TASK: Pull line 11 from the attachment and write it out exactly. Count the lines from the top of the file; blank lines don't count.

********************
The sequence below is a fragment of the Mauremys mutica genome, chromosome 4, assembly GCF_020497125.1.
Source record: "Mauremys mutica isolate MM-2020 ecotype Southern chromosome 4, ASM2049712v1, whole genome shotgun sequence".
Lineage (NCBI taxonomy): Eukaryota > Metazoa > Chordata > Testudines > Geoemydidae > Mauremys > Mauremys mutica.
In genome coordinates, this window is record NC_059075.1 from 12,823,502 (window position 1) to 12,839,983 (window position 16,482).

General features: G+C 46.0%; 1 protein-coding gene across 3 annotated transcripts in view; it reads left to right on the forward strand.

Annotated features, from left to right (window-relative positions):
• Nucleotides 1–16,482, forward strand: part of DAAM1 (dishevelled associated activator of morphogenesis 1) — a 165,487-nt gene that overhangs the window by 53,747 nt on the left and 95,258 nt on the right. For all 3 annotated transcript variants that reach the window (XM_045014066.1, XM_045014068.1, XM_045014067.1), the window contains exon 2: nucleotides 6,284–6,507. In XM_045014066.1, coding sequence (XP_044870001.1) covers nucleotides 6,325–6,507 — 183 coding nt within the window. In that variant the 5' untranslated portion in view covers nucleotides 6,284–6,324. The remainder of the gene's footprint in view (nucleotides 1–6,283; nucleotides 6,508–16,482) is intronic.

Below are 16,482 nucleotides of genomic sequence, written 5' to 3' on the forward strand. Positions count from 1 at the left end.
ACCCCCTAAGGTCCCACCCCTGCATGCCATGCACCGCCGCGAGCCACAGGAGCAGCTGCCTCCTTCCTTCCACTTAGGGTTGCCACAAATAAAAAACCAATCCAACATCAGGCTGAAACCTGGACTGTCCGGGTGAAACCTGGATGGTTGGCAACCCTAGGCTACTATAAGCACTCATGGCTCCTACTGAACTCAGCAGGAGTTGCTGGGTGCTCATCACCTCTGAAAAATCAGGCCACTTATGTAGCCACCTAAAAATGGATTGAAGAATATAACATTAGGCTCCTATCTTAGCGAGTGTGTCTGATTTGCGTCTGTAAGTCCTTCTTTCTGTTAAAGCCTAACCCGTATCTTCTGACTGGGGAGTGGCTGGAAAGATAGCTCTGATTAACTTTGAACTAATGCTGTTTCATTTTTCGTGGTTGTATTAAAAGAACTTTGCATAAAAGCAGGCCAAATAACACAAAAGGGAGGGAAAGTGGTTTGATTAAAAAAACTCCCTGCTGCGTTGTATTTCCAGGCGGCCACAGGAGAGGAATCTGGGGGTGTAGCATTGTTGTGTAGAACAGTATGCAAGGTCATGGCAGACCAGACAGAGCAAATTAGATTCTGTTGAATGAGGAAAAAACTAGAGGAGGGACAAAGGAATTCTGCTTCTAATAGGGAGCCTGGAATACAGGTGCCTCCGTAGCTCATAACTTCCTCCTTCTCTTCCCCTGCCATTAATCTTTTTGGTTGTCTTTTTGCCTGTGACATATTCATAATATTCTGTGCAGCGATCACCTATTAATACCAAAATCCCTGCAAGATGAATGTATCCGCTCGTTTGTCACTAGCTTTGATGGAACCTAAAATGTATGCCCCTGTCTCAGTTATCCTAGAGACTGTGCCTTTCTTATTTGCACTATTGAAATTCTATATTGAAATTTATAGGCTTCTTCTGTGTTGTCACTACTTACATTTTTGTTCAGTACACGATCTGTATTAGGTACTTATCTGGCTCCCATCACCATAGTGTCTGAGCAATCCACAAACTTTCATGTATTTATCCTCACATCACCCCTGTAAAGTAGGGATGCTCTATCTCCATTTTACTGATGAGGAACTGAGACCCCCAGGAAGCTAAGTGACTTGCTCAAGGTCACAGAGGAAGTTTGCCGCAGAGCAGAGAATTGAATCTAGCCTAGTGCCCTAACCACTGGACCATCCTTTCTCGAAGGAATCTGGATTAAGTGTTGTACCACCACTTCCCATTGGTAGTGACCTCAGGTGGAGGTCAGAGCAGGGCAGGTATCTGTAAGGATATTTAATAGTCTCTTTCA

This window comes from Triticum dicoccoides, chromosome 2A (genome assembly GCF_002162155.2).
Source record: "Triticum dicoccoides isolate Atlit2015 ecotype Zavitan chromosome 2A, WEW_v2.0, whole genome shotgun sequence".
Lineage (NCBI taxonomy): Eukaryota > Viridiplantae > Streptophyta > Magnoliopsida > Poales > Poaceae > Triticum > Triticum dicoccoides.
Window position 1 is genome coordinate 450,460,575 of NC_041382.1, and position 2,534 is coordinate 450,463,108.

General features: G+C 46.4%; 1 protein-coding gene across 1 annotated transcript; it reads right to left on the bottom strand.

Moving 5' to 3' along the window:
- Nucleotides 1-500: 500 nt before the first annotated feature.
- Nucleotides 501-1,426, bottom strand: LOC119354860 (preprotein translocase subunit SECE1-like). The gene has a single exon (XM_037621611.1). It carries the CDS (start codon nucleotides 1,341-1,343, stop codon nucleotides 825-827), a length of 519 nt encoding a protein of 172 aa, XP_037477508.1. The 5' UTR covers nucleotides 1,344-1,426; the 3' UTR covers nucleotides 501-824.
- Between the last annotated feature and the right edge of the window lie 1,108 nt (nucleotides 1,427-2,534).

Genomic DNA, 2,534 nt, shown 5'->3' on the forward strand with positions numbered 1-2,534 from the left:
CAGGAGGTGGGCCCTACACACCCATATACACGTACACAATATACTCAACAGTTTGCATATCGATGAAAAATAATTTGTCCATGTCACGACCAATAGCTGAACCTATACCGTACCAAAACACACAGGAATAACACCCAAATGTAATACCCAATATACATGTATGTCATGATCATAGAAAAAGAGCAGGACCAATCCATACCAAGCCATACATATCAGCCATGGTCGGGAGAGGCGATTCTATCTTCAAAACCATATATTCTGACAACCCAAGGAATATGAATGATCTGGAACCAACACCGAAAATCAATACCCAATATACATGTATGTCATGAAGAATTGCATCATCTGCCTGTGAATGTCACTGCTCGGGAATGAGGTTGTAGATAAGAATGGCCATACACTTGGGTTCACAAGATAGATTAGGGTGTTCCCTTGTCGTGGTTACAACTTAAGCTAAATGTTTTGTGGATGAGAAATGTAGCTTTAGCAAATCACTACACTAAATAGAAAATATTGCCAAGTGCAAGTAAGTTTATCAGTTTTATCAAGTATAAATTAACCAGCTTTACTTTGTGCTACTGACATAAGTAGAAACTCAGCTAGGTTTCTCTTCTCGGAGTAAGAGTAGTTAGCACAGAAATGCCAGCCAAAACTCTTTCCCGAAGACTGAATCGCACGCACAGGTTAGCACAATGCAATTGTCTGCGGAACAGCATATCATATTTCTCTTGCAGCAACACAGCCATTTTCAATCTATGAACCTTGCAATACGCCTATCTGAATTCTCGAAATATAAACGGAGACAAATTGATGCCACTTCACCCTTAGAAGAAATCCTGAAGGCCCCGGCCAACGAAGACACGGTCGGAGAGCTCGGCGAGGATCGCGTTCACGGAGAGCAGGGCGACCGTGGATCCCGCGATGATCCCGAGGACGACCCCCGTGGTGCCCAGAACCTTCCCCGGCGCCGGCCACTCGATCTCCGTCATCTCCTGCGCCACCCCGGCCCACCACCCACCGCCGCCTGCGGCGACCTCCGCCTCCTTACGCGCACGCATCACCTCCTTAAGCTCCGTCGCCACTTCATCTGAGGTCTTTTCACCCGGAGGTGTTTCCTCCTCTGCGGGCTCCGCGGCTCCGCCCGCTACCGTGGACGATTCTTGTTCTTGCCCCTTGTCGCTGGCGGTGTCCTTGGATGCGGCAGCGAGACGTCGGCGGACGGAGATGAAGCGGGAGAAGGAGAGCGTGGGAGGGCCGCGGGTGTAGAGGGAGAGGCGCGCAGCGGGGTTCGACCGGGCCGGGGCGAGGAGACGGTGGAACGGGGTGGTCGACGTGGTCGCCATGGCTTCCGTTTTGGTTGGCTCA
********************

Source record: "Triticum dicoccoides isolate Atlit2015 ecotype Zavitan chromosome 2A, WEW_v2.0, whole genome shotgun sequence".